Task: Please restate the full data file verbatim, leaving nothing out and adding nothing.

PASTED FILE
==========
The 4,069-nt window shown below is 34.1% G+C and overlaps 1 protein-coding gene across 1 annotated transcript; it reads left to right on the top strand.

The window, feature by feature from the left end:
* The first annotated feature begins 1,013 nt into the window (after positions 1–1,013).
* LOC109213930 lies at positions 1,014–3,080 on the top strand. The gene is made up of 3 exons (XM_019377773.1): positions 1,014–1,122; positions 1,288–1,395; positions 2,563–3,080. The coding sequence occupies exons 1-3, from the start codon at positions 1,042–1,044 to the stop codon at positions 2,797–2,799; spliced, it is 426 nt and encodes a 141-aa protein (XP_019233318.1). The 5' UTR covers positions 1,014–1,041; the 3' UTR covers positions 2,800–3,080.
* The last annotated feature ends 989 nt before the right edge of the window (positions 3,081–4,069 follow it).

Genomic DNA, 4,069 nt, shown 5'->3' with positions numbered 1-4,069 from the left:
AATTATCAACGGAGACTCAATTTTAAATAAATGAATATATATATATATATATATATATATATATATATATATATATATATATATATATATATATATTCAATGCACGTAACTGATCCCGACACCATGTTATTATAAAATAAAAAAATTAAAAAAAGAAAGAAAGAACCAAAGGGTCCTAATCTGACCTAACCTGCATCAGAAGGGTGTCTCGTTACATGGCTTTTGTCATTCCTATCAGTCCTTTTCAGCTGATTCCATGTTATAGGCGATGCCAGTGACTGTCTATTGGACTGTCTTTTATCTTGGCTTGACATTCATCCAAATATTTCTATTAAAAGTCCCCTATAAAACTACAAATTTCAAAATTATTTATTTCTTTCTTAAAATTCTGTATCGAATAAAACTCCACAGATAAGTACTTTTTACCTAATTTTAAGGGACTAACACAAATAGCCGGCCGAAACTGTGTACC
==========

The 4,069-nt window shown below is 34.1% G+C and overlaps 1 protein-coding gene across 1 annotated transcript; it reads left to right on the top strand.

The window, feature by feature from the left end:
* The first annotated feature begins 1,013 nt into the window (after positions 1–1,013).
* LOC109213930 lies at positions 1,014–3,080 on the top strand. The gene is made up of 3 exons (XM_019377773.1): positions 1,014–1,122; positions 1,288–1,395; positions 2,563–3,080. The coding sequence occupies exons 1-3, from the start codon at positions 1,042–1,044 to the stop codon at positions 2,797–2,799; spliced, it is 426 nt and encodes a 141-aa protein (XP_019233318.1). The 5' UTR covers positions 1,014–1,041; the 3' UTR covers positions 2,800–3,080.
* The last annotated feature ends 989 nt before the right edge of the window (positions 3,081–4,069 follow it).

Genomic DNA, 4,069 nt, shown 5'->3' with positions numbered 1-4,069 from the left:
AATTATCAACGGAGACTCAATTTTAAATAAATGAATATATATATATATATATATATATATATATATATATATATATATATATATATATATATATATTCAATGCACGTAACTGATCCCGACACCATGTTATTATAAAATAAAAAAATTAAAAAAAGAAAGAAAGAACCAAAGGGTCCTAATCTGACCTAACCTGCATCAGAAGGGTGTCTCGTTACATGGCTTTTGTCATTCCTATCAGTCCTTTTCAGCTGATTCCATGTTATAGGCGATGCCAGTGACTGTCTATTGGACTGTCTTTTATCTTGGCTTGACATTCATCCAAATATTTCTATTAAAAGTCCCCTATAAAACTACAAATTTCAAAATTATTTATTTCTTTCTTAAAATTCTGTATCGAATAAAACTCCACAGATAAGTACTTTTTACCTAATTTTAAGGGACTAACACAAATAGCCGGCCGAAACTGTGTACC